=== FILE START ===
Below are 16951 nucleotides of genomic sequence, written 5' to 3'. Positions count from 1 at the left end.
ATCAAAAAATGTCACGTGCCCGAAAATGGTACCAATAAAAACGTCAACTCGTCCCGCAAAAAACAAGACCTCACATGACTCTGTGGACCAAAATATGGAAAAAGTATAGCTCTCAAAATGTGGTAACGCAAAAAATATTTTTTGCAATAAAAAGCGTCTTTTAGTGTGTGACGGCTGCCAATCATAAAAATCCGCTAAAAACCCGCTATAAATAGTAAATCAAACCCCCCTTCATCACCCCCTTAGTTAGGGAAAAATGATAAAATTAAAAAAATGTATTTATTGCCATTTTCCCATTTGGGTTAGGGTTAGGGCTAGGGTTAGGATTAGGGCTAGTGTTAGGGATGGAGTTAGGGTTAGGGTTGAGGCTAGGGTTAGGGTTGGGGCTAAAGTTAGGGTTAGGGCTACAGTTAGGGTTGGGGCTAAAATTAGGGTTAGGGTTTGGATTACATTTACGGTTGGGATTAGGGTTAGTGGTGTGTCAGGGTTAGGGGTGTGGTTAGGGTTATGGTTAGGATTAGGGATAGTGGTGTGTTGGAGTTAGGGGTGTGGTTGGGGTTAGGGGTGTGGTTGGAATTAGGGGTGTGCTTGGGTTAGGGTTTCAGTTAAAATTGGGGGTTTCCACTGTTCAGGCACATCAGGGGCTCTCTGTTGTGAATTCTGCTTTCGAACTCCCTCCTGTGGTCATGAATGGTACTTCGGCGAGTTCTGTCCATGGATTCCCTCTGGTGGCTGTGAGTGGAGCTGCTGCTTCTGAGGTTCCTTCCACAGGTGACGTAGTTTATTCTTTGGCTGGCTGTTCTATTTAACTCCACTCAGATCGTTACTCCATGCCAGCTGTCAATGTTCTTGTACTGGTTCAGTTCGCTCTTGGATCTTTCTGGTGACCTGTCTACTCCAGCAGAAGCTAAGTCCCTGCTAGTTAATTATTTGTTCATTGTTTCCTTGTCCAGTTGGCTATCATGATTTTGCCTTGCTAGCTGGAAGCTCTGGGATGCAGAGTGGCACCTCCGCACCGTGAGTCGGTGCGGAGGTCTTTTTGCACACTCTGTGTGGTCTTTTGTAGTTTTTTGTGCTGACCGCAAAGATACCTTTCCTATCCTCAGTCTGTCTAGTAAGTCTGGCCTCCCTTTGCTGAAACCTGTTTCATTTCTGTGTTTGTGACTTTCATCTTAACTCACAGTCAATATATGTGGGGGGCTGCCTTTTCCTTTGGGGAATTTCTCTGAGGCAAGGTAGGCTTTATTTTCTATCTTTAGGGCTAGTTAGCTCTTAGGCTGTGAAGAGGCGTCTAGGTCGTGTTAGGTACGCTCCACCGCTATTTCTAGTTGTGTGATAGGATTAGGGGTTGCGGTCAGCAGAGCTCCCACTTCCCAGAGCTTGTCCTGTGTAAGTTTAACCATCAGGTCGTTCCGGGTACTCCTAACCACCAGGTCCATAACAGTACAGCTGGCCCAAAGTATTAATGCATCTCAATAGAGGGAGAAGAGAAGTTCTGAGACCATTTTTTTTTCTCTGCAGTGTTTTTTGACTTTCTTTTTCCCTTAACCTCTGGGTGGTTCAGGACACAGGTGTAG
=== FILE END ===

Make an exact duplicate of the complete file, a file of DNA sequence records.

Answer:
Below are 16951 nucleotides of genomic sequence, written 5' to 3'. Positions count from 1 at the left end.
ATCAAAAAATGTCACGTGCCCGAAAATGGTACCAATAAAAACGTCAACTCGTCCCGCAAAAAACAAGACCTCACATGACTCTGTGGACCAAAATATGGAAAAAGTATAGCTCTCAAAATGTGGTAACGCAAAAAATATTTTTTGCAATAAAAAGCGTCTTTTAGTGTGTGACGGCTGCCAATCATAAAAATCCGCTAAAAACCCGCTATAAATAGTAAATCAAACCCCCCTTCATCACCCCCTTAGTTAGGGAAAAATGATAAAATTAAAAAAATGTATTTATTGCCATTTTCCCATTTGGGTTAGGGTTAGGGCTAGGGTTAGGATTAGGGCTAGTGTTAGGGATGGAGTTAGGGTTAGGGTTGAGGCTAGGGTTAGGGTTGGGGCTAAAGTTAGGGTTAGGGCTACAGTTAGGGTTGGGGCTAAAATTAGGGTTAGGGTTTGGATTACATTTACGGTTGGGATTAGGGTTAGTGGTGTGTCAGGGTTAGGGGTGTGGTTAGGGTTATGGTTAGGATTAGGGATAGTGGTGTGTTGGAGTTAGGGGTGTGGTTGGGGTTAGGGGTGTGGTTGGAATTAGGGGTGTGCTTGGGTTAGGGTTTCAGTTAAAATTGGGGGTTTCCACTGTTCAGGCACATCAGGGGCTCTCTGTTGTGAATTCTGCTTTCGAACTCCCTCCTGTGGTCATGAATGGTACTTCGGCGAGTTCTGTCCATGGATTCCCTCTGGTGGCTGTGAGTGGAGCTGCTGCTTCTGAGGTTCCTTCCACAGGTGACGTAGTTTATTCTTTGGCTGGCTGTTCTATTTAACTCCACTCAGATCGTTACTCCATGCCAGCTGTCAATGTTCTTGTACTGGTTCAGTTCGCTCTTGGATCTTTCTGGTGACCTGTCTACTCCAGCAGAAGCTAAGTCCCTGCTAGTTAATTATTTGTTCATTGTTTCCTTGTCCAGTTGGCTATCATGATTTTGCCTTGCTAGCTGGAAGCTCTGGGATGCAGAGTGGCACCTCCGCACCGTGAGTCGGTGCGGAGGTCTTTTTGCACACTCTGTGTGGTCTTTTGTAGTTTTTTGTGCTGACCGCAAAGATACCTTTCCTATCCTCAGTCTGTCTAGTAAGTCTGGCCTCCCTTTGCTGAAACCTGTTTCATTTCTGTGTTTGTGACTTTCATCTTAACTCACAGTCAATATATGTGGGGGGCTGCCTTTTCCTTTGGGGAATTTCTCTGAGGCAAGGTAGGCTTTATTTTCTATCTTTAGGGCTAGTTAGCTCTTAGGCTGTGAAGAGGCGTCTAGGTCGTGTTAGGTACGCTCCACCGCTATTTCTAGTTGTGTGATAGGATTAGGGGTTGCGGTCAGCAGAGCTCCCACTTCCCAGAGCTTGTCCTGTGTAAGTTTAACCATCAGGTCGTTCCGGGTACTCCTAACCACCAGGTCCATAACAGTACAGCTGGCCCAAAGTATTAATGCATCTCAATAGAGGGAGAAGAGAAGTTCTGAGACCATTTTTTTTTCTCTGCAGTGTTTTTTGACTTTCTTTTTCCCTTAACCTCTGGGTGGTTCAGGACACAGGTGTAG